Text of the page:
EAU CLAIRE — Dan Callan says he’ll play music professionally for as long as he can because, he jokes, “the Bear Creek Band 401(k) isn’t too good.”
Still, the Durand keyboard player-vocalist has invested a whole lot in the band since starting it in 1981 — and the group has seen some memorable returns. Among the Bear Creek Band’s achievements:
• Performing as far north as Winnipeg, Canada; as far south as the Florida Keys; east to Philadelphia; and west to San Diego.
• Still playing shows regularly in numerous states.
• Getting the single “Falling in Love Right and Left,” from their self-titled 1986 album, on the Cash Box and Billboard charts, no easy task for a band without major label support.
• Opening for a long list of big-time stars, including Garth Brooks.
As part of their 40th anniversary celebration, the Bear Creek Band will play an alumni show from 2 to 6 p.m. Sunday, Sept. 26, at Roadhouse 25, 103 S. Highway 25, Wheeler. It stands to reason the concert will draw a big crowd, as more than 100 people, counting musicians and crew members, have worked in the Bear Creek Band over its history.
The current Bear Creek lineup comprises Callan on vocals, keyboards and key bass; singer-guitarist J. Owen Smith; percussionist-vocalist Randy Bartlett; and lead and backing vocalist Lizzy Asaba.
The band plays a self-described “extreme variety” of music. That stems from their history as a popular country act and Callan’s grounding in rock music.
“I played a lot of rock ’n’ roll through the ’70s,” Callan said during a conversation at an Eau Claire coffee shop.
That history covers the Renditions in both a high school lineup — which won an Eau Claire battle of the bands contest — and, after Callan graduated in 1970, a college version. He also played in groups such as the Exchange, Sweet Dreams, Kicks and Prime Choice.
The country orientation came about when Prime Choice’s bassist, Bob Storti, informed Callan he wanted to play steel guitar.
“He said, ‘I bought a steel guitar, so here’s a key bass. You’ve got to learn how to play it,’” said Callan, who has continued with the instrument.
As time went on, Prime Choice disbanded, and the Big Bucks Band started. That turned into the Bear Creek Boys around 1980, and, when singer Deborah Schankey joined, they revised the name.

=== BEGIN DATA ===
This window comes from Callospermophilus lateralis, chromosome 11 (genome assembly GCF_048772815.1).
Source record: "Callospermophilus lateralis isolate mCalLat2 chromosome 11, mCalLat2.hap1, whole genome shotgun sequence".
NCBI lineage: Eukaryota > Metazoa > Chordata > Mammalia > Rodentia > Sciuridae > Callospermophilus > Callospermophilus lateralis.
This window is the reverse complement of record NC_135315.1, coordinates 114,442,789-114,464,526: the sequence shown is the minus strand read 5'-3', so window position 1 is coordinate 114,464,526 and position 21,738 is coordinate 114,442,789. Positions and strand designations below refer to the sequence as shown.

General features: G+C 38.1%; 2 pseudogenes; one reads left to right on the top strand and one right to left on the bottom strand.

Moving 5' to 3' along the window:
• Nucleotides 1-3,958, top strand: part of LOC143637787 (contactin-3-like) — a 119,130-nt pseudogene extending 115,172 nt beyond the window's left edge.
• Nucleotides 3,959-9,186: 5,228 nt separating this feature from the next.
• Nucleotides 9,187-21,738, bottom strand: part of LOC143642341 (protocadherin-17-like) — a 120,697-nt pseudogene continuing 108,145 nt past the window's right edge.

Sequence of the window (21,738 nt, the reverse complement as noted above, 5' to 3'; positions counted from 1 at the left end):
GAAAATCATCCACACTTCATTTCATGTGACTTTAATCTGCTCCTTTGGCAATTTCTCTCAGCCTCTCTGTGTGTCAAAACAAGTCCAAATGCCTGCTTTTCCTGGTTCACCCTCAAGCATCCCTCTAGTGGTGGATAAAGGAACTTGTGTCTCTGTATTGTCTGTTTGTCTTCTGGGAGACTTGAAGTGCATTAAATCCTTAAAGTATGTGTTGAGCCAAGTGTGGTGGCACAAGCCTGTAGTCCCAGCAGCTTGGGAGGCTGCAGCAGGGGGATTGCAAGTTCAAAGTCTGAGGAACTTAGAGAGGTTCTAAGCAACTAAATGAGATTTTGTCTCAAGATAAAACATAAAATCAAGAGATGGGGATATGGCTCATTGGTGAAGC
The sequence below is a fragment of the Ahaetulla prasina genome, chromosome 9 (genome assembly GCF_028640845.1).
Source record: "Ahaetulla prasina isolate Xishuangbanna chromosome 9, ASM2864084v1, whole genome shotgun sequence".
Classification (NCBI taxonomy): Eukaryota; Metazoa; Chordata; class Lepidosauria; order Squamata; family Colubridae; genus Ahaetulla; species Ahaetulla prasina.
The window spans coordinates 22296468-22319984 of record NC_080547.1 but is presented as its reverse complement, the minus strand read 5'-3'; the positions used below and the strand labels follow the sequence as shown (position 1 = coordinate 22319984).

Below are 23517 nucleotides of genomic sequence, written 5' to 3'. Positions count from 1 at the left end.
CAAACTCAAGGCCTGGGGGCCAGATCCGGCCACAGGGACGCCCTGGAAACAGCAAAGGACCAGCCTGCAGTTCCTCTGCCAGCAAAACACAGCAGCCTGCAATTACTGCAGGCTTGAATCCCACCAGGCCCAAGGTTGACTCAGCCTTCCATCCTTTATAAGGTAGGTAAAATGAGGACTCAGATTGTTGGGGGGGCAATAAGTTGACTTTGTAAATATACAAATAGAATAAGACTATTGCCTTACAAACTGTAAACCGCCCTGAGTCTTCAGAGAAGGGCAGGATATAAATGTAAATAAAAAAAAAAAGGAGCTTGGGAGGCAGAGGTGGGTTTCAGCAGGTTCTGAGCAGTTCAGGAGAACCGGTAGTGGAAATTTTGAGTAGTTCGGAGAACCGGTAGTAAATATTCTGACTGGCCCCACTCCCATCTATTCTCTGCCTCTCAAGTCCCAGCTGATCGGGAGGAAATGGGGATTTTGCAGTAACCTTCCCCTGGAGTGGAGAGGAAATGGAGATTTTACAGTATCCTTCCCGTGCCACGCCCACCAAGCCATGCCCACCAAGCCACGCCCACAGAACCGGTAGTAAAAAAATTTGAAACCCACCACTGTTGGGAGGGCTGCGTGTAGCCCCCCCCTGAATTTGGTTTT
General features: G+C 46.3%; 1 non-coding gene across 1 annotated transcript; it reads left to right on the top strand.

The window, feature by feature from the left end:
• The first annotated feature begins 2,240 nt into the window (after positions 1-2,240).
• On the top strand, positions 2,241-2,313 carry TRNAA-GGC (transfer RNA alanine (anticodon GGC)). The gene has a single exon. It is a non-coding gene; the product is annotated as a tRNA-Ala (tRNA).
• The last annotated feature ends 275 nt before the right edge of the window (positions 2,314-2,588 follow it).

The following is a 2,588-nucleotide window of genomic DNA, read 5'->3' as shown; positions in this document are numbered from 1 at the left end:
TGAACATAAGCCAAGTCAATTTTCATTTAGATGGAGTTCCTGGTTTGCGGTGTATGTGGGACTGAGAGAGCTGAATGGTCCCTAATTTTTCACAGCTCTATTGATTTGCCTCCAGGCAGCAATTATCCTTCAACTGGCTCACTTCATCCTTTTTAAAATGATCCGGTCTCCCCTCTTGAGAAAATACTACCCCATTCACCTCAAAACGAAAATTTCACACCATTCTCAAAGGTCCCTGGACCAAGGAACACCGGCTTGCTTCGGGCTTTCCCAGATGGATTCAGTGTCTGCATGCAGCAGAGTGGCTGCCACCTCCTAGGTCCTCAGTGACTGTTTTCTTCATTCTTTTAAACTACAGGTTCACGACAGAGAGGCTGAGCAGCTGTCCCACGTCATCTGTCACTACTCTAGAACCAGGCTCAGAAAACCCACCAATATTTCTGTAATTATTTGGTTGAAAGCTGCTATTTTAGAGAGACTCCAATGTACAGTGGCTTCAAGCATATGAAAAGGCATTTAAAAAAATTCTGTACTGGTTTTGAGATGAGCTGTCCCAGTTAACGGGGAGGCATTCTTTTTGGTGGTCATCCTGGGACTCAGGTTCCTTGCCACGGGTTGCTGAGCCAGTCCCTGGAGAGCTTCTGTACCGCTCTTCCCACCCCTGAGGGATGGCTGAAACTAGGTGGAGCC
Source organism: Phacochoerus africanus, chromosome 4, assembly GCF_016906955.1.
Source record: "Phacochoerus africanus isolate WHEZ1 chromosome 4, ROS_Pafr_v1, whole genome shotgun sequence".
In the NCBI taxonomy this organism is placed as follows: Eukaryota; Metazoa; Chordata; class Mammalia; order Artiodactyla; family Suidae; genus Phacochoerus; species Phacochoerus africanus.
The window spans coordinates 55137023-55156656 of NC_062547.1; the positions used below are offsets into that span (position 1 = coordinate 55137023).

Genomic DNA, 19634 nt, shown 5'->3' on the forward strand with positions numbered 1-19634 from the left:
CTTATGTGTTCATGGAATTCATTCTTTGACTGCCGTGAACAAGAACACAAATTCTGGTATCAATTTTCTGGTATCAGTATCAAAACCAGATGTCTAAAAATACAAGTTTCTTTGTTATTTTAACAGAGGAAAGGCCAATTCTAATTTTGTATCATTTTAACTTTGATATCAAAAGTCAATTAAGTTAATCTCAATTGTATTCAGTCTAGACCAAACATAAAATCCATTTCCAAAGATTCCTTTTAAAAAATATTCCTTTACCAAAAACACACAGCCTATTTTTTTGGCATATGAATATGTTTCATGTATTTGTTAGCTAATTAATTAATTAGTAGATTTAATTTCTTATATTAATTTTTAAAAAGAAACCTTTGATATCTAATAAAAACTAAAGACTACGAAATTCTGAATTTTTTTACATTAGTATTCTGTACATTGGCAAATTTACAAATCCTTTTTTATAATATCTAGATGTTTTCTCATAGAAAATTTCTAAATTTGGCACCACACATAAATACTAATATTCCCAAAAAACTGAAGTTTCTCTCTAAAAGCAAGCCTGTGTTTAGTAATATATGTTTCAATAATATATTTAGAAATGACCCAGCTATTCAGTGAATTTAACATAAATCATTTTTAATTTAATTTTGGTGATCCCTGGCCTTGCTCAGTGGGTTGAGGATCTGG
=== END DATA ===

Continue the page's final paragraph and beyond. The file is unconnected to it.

“Basically the Bear Creek Boys was no longer the Boys when we added a girl,” Callan said.
‘Falling’ into place
The chart success of “Falling in Love Right and Left” came at a time the music industry was significantly different from how it is now.
“It’s pretty hard when you’re independent trying to do that,” Callan said.
The recording came about after Ken Harvey and Wally Pietrzen joined the band. In particular, Harvey brought experience such as playing in the band of Dottie West (“He actually lived in Dottie West’s basement,” Callan said) and with Bobby Vee.
“I credit him with learning a lot about the business, from working with somebody who had the experience that he had,” Callan said. Harvey eventually left the Bear Creek Band for the Memories, another longtime local group, and he now lives in Tennessee.
Leonda, the Bear Creek Band’s vocalist on the record and for about 10 years, recalled where Harvey got the idea for the song.
“Larry Gatlin actually said to Ken Harvey one time they were backstage, ‘Oh man, I just keep falling in love right and left,’” the Eau Claire resident said during a phone conversation.
Leonda even sang a few lyrics of the upbeat tune during the phone interview: “I keep falling in love right and left / can’t seem to find one that’s best.”
Winning the WAXX band contest a couple of times also helped the Bear Creek Band raise their profile, as they got to know people at the radio station such as then-music director Tim Closson.
“He was connected so he helped us an awful lot ... getting the airplay and charting the record,” Callan said.
The Bear Creek Band’s career got a further boost from handling the lights and sound for shows they played, particularly at the Medina Ballroom (now known as the Medina Entertainment Center) in Minnesota. The production work helped them score opening slots with a host of luminaries.
Their resume includes performing more than 25 times each with the Nitty Gritty Dirt Band, Mel McDaniel and Asleep at the Wheel. They even struck up a friendship with Ray Benson, Asleep at the Wheel’s colorful frontman.
Vocalist Wendy T, who sang with the band in the late 1980s through the early ‘90s, appreciated those opportunities as well as playing at major music festivals. For instance, the band played at the inaugural Country Fest near Cadott and Country Jam USA outside of Eau Claire.
“It just made us feel like stars because we got to play the big stage,” Wendy T, who lives in Morristown, Tennessee, and performs professionally, said in a phone interview.
The Bear Creek Band’s opening slot with Brooks at the Medina Ballroom happened in the early 1990s, about the time iconic single “Friends in Low Places” came out — although Brooks had success with a couple of songs from his self-titled debut album: “The Dance” and “Much Too Young.”
For all his musical talents, Brooks’ off-stage demeanor impressed Callan even more.
“He sat there at the end of the show and signed autographs for 2½ hours,” Callan recalled. “He’s actually probably the nicest guy that we’ve ever worked with. He also came up to each one of us when we were done and thanked us for the production because he understood we were doing that. And he was happy with the situation.”